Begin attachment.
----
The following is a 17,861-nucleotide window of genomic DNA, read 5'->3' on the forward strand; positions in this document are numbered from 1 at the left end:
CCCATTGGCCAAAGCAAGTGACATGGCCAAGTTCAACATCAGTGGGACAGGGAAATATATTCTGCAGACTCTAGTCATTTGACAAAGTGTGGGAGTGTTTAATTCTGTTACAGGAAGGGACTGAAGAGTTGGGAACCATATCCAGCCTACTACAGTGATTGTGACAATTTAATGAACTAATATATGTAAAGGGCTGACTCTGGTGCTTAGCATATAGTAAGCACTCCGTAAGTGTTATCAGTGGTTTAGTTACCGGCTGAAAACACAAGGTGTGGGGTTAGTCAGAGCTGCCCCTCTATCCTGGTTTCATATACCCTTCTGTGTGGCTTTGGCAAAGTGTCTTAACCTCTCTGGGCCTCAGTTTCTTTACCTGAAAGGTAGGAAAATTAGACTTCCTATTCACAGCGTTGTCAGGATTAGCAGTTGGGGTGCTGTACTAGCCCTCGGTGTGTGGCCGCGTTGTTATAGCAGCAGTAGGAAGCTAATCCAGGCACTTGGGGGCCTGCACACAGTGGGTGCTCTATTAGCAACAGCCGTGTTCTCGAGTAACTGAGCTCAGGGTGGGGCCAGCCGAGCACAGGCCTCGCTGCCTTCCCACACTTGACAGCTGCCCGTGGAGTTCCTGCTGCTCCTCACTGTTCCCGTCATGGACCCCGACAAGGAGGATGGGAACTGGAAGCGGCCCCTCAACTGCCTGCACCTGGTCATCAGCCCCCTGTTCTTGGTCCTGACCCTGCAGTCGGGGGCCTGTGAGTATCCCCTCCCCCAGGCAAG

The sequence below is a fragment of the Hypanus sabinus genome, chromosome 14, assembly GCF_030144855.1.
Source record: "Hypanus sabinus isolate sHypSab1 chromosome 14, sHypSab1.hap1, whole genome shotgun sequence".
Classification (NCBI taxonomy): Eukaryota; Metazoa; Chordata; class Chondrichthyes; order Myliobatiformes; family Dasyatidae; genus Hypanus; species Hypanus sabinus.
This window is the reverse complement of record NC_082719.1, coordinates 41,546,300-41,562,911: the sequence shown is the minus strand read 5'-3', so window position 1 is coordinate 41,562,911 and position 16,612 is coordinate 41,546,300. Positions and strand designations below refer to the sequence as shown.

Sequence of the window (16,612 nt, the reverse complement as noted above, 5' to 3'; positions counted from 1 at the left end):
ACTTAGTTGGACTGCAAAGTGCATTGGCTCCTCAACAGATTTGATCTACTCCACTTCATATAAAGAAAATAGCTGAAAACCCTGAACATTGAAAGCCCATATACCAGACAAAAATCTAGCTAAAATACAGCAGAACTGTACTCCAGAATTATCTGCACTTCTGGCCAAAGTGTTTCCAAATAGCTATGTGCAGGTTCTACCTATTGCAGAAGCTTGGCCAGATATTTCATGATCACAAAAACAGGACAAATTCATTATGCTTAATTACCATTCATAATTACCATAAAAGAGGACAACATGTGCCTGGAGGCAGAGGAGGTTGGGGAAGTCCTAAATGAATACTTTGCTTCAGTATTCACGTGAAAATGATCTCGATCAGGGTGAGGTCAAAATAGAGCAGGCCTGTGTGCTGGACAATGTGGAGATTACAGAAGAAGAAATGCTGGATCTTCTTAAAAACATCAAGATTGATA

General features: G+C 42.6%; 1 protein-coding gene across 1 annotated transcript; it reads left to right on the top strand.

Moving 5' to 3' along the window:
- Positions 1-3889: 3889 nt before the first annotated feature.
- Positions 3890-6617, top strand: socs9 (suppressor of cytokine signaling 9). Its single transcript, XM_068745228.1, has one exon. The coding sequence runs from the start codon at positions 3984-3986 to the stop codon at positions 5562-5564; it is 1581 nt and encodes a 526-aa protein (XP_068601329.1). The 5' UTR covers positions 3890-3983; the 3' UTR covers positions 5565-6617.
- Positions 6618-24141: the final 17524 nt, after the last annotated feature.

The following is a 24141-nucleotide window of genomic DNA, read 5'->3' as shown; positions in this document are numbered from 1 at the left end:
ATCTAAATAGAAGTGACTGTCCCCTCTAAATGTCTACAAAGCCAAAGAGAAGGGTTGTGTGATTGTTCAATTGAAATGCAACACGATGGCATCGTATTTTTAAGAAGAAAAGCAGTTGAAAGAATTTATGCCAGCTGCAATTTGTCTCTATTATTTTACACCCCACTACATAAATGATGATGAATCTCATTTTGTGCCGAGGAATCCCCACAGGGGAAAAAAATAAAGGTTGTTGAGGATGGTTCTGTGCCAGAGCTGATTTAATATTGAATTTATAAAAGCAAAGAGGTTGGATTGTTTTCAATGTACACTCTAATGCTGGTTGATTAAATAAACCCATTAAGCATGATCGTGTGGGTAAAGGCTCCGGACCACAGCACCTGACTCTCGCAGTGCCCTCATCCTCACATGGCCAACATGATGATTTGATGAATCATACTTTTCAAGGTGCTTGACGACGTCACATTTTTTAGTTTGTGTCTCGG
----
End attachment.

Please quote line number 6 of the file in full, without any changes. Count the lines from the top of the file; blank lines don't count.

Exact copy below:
This window is the reverse complement of record NC_082719.1, coordinates 41,546,300-41,562,911: the sequence shown is the minus strand read 5'-3', so window position 1 is coordinate 41,562,911 and position 16,612 is coordinate 41,546,300. Positions and strand designations below refer to the sequence as shown.